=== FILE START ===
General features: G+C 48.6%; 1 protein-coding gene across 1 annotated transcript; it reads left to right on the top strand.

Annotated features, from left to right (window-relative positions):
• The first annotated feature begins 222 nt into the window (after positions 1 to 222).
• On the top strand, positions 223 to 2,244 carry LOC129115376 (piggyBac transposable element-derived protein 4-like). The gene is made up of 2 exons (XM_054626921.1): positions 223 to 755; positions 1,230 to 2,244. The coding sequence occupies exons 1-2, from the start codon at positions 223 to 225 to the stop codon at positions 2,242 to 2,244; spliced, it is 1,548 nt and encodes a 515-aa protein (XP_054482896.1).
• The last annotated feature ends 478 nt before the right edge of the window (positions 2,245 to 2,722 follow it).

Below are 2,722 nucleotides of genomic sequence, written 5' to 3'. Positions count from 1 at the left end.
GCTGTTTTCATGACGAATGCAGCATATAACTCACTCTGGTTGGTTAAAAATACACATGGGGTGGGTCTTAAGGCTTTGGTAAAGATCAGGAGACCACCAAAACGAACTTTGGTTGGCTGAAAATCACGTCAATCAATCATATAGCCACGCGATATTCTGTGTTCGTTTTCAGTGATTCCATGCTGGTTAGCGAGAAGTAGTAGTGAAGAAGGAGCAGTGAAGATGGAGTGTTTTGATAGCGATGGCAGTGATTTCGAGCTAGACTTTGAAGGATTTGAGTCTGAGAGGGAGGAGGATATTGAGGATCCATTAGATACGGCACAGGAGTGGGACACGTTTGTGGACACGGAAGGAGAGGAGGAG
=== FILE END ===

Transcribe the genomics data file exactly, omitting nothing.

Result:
General features: G+C 48.6%; 1 protein-coding gene across 1 annotated transcript; it reads left to right on the top strand.

Annotated features, from left to right (window-relative positions):
• The first annotated feature begins 222 nt into the window (after positions 1 to 222).
• On the top strand, positions 223 to 2,244 carry LOC129115376 (piggyBac transposable element-derived protein 4-like). The gene is made up of 2 exons (XM_054626921.1): positions 223 to 755; positions 1,230 to 2,244. The coding sequence occupies exons 1-2, from the start codon at positions 223 to 225 to the stop codon at positions 2,242 to 2,244; spliced, it is 1,548 nt and encodes a 515-aa protein (XP_054482896.1).
• The last annotated feature ends 478 nt before the right edge of the window (positions 2,245 to 2,722 follow it).

Below are 2,722 nucleotides of genomic sequence, written 5' to 3'. Positions count from 1 at the left end.
GCTGTTTTCATGACGAATGCAGCATATAACTCACTCTGGTTGGTTAAAAATACACATGGGGTGGGTCTTAAGGCTTTGGTAAAGATCAGGAGACCACCAAAACGAACTTTGGTTGGCTGAAAATCACGTCAATCAATCATATAGCCACGCGATATTCTGTGTTCGTTTTCAGTGATTCCATGCTGGTTAGCGAGAAGTAGTAGTGAAGAAGGAGCAGTGAAGATGGAGTGTTTTGATAGCGATGGCAGTGATTTCGAGCTAGACTTTGAAGGATTTGAGTCTGAGAGGGAGGAGGATATTGAGGATCCATTAGATACGGCACAGGAGTGGGACACGTTTGTGGACACGGAAGGAGAGGAGGAG